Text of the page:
Bereavement is a journey no one should go on alone.
Our expert counsellors and therapists helped the Upham family when their mum, Rachel, was diagnosed with breast cancer in 2017.
Despite going through years of chemotherapy and radiotherapy, as well as a mastectomy, cancer was later found in Rachel’s spine and liver.
Her husband, Mark, and their four girls, 17-year-old twins Esther and Olivia, 19-year-old Eleanor and 22-year-old Madeleine, stood by Rachel every step of the way, including creating precious memories on their last Christmas together in 2022.
This year, their Christmas will be a little different but, Mark says, they are determined to get through it together.
“At the end of last year, Rachel ended up on three different courses of medication as the doctors just wanted to try everything they could,” Mark explained. “Each time she was told the cancer had grown it was a huge blow for her.
“In December 2022 she really started to deteriorate. The week before Christmas we went down to Cornwall. While we were there, Rachel struggled with her breathing and had bad pain in her legs.
“We got through Christmas, but she just wasn’t right at all. Rachel was admitted to hospital in the first week of January this year and she didn’t come out.
“The twins were turning 17 on the Friday before she died so we made sure they had time with their mum; she was aware but not speaking. We all believe she was holding on to make sure she didn’t die on the girls’ birthday.”
During Rachel’s illness and hospital treatment, both she and Mark received counselling support from Birmingham Hospice’s Wellbeing Team. Rachel also had sessions with Angela, our hospice’s Complementary Therapist, to practice meditation and prescribe her oils and balms to help her sleep.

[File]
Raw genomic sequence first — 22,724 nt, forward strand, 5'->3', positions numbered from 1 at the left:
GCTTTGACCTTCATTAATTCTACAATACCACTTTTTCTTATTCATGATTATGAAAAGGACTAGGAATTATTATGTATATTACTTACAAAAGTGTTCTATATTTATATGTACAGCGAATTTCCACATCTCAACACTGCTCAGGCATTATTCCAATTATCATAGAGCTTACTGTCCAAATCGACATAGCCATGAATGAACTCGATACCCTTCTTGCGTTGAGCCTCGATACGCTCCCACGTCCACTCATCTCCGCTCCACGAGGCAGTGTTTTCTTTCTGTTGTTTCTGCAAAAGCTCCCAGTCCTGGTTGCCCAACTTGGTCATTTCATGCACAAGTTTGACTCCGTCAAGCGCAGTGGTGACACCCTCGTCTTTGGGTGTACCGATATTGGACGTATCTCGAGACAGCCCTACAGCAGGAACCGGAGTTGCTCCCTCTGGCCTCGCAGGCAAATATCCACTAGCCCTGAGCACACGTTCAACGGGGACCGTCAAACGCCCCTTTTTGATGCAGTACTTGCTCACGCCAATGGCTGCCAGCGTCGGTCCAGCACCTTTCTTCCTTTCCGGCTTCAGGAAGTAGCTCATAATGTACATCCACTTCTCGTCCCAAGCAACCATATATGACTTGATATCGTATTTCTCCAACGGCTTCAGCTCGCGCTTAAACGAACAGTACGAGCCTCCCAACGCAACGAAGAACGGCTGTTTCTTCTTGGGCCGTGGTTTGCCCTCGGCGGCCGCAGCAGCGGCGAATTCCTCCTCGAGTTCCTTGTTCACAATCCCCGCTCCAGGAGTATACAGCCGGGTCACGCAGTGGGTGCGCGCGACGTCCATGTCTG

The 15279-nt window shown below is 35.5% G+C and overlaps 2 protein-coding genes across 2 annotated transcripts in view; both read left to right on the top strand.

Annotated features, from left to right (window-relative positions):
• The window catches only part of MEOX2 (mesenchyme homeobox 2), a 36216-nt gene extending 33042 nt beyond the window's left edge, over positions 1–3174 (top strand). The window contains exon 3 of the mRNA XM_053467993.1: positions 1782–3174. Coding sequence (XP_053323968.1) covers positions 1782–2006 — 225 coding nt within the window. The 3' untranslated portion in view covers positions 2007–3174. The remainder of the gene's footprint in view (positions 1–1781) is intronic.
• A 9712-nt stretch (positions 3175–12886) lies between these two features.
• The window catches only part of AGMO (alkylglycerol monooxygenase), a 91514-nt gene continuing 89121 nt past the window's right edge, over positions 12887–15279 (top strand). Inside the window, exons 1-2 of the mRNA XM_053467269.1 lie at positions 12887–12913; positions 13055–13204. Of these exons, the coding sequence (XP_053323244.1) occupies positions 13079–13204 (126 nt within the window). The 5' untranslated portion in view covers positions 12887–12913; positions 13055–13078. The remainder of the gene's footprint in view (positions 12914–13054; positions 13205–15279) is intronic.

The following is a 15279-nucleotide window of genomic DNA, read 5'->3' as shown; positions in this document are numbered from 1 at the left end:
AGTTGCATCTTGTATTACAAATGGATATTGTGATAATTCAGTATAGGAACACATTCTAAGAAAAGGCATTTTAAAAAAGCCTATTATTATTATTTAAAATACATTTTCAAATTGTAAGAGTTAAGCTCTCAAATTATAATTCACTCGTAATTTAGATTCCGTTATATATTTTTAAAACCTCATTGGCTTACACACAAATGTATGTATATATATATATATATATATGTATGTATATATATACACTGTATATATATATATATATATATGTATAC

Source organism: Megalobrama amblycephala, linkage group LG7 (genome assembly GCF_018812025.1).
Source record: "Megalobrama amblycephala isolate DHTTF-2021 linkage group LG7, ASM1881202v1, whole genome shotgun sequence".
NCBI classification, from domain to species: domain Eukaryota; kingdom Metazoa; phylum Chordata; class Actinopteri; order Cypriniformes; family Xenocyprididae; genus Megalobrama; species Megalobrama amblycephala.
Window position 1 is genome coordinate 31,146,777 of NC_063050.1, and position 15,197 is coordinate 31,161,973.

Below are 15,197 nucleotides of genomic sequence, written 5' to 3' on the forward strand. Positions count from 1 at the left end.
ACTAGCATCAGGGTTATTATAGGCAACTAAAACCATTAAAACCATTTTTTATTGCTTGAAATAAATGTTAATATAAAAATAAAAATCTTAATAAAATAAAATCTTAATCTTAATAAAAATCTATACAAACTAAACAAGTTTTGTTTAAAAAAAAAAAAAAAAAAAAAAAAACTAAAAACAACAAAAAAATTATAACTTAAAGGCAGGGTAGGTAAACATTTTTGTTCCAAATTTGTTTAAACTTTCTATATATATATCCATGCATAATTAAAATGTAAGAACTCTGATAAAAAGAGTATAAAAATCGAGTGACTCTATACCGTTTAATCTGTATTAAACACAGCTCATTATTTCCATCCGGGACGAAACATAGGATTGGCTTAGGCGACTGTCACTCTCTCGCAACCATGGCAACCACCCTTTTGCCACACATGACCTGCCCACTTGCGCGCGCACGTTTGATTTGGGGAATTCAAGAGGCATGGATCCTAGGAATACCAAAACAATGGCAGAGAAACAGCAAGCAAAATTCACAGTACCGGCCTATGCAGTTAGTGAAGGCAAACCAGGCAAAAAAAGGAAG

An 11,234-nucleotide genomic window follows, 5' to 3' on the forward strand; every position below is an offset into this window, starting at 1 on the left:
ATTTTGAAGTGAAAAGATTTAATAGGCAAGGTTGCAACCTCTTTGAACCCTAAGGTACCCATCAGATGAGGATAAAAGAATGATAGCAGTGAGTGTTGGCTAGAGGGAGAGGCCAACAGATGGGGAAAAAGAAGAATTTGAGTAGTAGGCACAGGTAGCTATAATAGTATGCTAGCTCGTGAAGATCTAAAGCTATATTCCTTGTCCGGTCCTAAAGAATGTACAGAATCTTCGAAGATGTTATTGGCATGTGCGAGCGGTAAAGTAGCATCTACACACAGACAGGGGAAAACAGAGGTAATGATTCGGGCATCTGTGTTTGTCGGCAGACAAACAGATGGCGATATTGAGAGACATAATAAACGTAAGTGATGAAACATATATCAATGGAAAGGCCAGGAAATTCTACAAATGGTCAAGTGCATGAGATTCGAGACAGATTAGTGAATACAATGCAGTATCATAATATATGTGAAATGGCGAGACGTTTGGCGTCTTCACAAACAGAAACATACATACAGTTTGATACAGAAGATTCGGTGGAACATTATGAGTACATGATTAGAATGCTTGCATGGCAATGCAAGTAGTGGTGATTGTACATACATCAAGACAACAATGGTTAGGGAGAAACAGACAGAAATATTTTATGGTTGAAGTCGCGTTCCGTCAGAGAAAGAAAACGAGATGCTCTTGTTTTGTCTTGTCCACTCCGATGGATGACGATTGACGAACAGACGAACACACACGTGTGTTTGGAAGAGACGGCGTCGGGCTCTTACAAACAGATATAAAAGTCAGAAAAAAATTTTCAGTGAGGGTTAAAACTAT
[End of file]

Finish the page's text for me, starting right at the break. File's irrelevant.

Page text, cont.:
“Our main support from the hospice was through therapy services,” Mark explained. “Counsellors Chris and Jayne spoke to Rachel and I separately so we could get things off our chest.
“Jayne and Rachel would go for walks and chat. Rachel also received Complementary Therapy with Angela, which was a big part of Rachel’s support. She had phone calls with Angela, she’d lie on the bed, and they would meditate over the phone. Rachel’s sleep really deteriorated so the potions Angela made up for her really helped.
“One of the things Angela always spoke to Rachel about was her energy levels – encouraging her to split up her energy and recognise where she wants it to go. Rachel was able to put time aside for the children as her main priority.”
Mark said the counselling sessions with Chris have really helped him over the past year by having an outlet to express his thoughts and feelings.
He said: “What helped was just talking about the future and working through my thoughts; how do I cope when my wife is going to die?
“I have an amazing relationship with my family, but we are all emotionally attached. With Chris I can talk objectively about anything.
“The counselling here has been amazing. As a family, we’ve had really good support from the hospice.”
Rachel died aged 52 in February this year, meaning this Christmas will be Mark and the girls’ first without her.
“This year will be our first Christmas without Rachel; it will be an emotional day, but we will get through it together,” Mark added.
“I have had conversations with Chris in my counselling sessions about it being our last Christmas together last year and how this year will be difficult. It’s been helpful to have the opportunity to talk about it.
“One of my girls, Eleanor, recently asked me if I’m lonely, and I said: I’m alone but I’m not lonely.”
Incredibly, Esther and Olivia recently raised more than £6,000 running the Birmingham Half-Marathon and donated the funds to our charity. We couldn’t be more grateful for this tremendous support in honour of your wonderful mum.
Thank you so much for sharing your story.